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Frustration with Sixth Form Student - need a parent's perspective

(6 Posts)
EvilTwins Sun 04-Sep-11 17:30:26

I've recently become Head of 6th Form at the small school I teach in. I am becoming increasingly frustrated about the situation one of my students has found himself in, and think I need a parent's perspective.

He finished Year 12 last year, and ended up with 2 Ds and an A for AS. The A is in Performing Arts, which he loves. The Ds were a surprise to the Heads of Dept of both subjects - he ought to have got Cs at the least. The only problem we've had with him this year is his attendance - particularly in the last three months of the academic year, his parents pulled him out of school constantly becuase of "family stuff", which involved him having to get the bus 150 miles to see family in another part of the country at a moment's notice, and miss several days of school at a time. His parents took him out of school before the end of term to go to Iran with his dad, where he has spent much of the summer. He came in for A Level results, and then I saw him the following day at a school event and he was very upset about the results, but also about his parents' reaction to them. His parents' response is to say that he is not coming back to us for Year 13, and that he will go "somewhere else" where he will "do better". I have spoken to his mum at length (during my holidays - hmph) but they were, at that point, undecided. From my POV, if he is in school, he will achieve his target grades (clever boy - just too absent) and we will be able to help him with UCAS and so on as we know him well. They are leaving it very late to get him in "somewhere else" as term has either already started or is about to.

I really want the boy to come back to us for Year 13, but since I am also his Performing Arts teacher, AND he has a main part in the school play, which we are half way through rehearsing (due to go on earlier in the year than normal because of planned building work) I am happy to accept that I am a little too involved, and that the parents are only trying to make sure that he does the best he can.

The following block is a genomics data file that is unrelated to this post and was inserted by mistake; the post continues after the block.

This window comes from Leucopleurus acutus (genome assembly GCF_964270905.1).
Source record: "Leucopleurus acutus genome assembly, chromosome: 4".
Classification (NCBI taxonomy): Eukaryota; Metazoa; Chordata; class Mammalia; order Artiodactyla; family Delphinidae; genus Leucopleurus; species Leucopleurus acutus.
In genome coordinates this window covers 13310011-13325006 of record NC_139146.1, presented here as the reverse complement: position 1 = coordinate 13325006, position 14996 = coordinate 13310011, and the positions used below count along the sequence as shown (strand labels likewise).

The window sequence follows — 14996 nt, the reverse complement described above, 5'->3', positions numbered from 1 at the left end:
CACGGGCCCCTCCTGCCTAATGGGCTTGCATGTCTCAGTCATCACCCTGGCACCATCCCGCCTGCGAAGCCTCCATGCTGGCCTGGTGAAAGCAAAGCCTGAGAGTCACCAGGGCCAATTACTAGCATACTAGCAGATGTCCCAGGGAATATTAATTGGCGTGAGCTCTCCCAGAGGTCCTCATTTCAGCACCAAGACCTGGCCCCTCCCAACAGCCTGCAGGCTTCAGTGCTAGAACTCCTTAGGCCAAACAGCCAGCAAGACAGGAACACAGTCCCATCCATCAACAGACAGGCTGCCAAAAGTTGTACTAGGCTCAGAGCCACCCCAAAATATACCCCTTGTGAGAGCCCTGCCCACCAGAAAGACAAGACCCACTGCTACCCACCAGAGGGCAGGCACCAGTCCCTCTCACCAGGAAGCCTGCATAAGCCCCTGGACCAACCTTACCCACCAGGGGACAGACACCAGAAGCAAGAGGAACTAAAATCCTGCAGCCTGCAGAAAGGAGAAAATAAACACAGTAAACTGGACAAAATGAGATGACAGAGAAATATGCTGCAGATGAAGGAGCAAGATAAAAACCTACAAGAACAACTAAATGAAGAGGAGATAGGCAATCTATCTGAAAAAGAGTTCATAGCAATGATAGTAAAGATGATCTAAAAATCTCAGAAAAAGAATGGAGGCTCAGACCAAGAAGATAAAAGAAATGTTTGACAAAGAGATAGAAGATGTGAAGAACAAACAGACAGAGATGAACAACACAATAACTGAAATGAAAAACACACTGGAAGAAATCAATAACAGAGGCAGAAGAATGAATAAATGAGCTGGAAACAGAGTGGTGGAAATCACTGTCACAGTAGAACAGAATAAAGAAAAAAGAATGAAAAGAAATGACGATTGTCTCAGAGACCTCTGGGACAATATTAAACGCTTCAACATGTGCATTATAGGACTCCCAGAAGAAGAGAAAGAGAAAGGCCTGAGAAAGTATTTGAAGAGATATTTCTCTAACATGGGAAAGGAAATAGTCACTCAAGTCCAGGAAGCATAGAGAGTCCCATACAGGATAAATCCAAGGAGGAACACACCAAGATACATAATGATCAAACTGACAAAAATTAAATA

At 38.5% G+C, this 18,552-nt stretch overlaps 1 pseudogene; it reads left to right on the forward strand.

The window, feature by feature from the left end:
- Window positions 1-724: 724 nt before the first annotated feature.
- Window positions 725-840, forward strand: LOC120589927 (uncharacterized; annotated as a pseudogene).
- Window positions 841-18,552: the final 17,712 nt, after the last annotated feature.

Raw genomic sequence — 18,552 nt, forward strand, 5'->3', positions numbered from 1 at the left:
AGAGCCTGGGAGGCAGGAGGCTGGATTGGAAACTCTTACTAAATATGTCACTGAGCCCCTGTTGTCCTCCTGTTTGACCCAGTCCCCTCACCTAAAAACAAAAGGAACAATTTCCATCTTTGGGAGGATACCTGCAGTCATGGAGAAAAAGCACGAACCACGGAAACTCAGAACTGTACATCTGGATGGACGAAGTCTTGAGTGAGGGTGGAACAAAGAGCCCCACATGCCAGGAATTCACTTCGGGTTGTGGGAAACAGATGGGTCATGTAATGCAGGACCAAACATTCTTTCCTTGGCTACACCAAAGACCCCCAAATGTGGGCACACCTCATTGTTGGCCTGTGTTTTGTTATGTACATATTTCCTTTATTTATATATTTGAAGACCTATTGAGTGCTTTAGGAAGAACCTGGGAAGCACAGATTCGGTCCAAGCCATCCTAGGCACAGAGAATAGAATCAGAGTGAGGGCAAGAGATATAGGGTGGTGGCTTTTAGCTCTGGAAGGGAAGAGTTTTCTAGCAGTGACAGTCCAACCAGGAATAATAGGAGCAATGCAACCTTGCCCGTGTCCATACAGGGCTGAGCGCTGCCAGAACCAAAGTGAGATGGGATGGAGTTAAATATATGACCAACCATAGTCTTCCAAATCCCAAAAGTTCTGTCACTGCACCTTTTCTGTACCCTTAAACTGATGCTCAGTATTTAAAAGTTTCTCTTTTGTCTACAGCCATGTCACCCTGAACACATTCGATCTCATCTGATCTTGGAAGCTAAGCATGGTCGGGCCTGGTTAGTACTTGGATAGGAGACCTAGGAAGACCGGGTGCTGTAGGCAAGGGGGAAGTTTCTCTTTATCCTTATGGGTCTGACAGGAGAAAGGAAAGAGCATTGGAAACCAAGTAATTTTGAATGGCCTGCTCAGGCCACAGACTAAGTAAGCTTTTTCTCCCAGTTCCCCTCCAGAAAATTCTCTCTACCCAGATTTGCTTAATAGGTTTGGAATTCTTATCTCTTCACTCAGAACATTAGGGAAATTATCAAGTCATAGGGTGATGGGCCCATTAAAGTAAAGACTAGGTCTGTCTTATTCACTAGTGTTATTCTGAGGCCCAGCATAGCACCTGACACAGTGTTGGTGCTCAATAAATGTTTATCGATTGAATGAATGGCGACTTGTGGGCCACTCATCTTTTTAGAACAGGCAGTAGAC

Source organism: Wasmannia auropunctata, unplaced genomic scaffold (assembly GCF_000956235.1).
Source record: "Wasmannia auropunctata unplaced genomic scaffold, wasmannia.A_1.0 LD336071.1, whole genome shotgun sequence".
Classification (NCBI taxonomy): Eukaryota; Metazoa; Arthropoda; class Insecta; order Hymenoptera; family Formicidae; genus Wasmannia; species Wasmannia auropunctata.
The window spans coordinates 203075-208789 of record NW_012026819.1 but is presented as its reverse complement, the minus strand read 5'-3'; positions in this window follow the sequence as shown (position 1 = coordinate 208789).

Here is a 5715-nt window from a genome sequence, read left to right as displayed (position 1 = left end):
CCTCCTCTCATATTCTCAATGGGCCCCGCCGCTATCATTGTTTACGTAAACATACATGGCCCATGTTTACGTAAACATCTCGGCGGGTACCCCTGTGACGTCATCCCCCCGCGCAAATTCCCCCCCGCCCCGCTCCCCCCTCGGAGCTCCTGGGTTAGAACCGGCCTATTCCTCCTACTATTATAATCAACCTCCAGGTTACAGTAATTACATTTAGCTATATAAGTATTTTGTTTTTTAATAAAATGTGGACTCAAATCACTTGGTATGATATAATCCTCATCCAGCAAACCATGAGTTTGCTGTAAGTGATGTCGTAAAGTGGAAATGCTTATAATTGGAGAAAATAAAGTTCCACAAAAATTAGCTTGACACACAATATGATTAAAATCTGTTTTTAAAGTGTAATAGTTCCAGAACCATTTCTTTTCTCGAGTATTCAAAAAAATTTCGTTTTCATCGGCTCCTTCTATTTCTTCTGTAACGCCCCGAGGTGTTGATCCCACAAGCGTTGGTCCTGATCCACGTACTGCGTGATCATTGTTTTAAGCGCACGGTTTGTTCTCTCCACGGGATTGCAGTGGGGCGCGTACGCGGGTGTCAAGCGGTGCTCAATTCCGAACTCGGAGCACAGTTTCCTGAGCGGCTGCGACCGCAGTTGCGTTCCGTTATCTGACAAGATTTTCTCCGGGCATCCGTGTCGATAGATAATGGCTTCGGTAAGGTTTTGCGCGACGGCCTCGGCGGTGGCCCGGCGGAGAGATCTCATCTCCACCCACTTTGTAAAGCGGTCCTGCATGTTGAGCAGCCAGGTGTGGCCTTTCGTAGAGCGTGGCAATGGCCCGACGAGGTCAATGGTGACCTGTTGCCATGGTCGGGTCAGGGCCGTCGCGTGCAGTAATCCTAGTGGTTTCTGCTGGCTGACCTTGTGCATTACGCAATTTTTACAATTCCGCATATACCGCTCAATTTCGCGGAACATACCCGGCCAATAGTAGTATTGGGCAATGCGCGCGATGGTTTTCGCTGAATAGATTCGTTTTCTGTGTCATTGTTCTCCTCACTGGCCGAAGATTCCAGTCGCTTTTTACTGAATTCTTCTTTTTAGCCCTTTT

I'm posting here to try to get some parents' perspectives before I pass it up to my HT tomorrow in the hope that she can get through to the parents of the boy more effectively than I can. As far as I know, he wants to come back to school, but his views are not important.

Sorry it's so long! I'd be interested in opions.

senua Sun 04-Sep-11 18:23:01

Do you know which "somewhere better" they are thinking of? Will this SB want to take him with his current tariff points and poor atttendance?hmm Actually, I am impressed that you will because he doesn't sound as if he will do your league table much good.
I have a feeling that the parents will not really listen to you, no matter what you tell them. I know that it is not standard practice in schools but I would, in my business world, put your advice and/or warnings in writing so they can't come back later whingeing that "no-one told us that <insert gripe here>"

BTW Have you thought about what you will you do when the parents pull him out of school, on pressing family business, on your Opening Night?

EvilTwins Sun 04-Sep-11 18:39:59

"Somewhere better" will be in a different part of the country, I believe. I think you're right that they won't listen to me. From what I gather from the boy, his father is the decision maker, and once he's decided, his word is law. He won't talk to me - I've only been in contact with the mother.

senua Sun 04-Sep-11 18:53:36

Sorry, didn't mean you-personally. I meant you-plural, you-the-school.

Will the father listen to the HT (another femalehmm) either?

jgbmum Sun 04-Sep-11 19:01:12

I think you sound like a lovely teacher and a great head of sixth form.

If I have understood you that the family problems are still ongoing and the boy's parents are unwilling/unable to prioritise his education. Then given that A2s are more difficult than AS, it might be in the student's best interest to re-do Y12 as he will be familiar with the material rather than try to cram for resits, study new work and still have the ongoing family situation. Hopefully a year down the line the family problems will be resolved and he can then focus on Y13 work.

And of course, blaming the school can be a face saver for the parents rather than acknowledging their part in their son's disappointing results

EvilTwins Sun 04-Sep-11 20:37:53

No idea whether they would listen to the HT. I suspect she'll have more luck than me simply because she's older and more important. The boy has three older siblings, and I am not much older than the eldest of these. I think this may be contributing. I have met the mother a number of times and she's always very pleasant. I think I'll pass it on and hope the HT has more luck.

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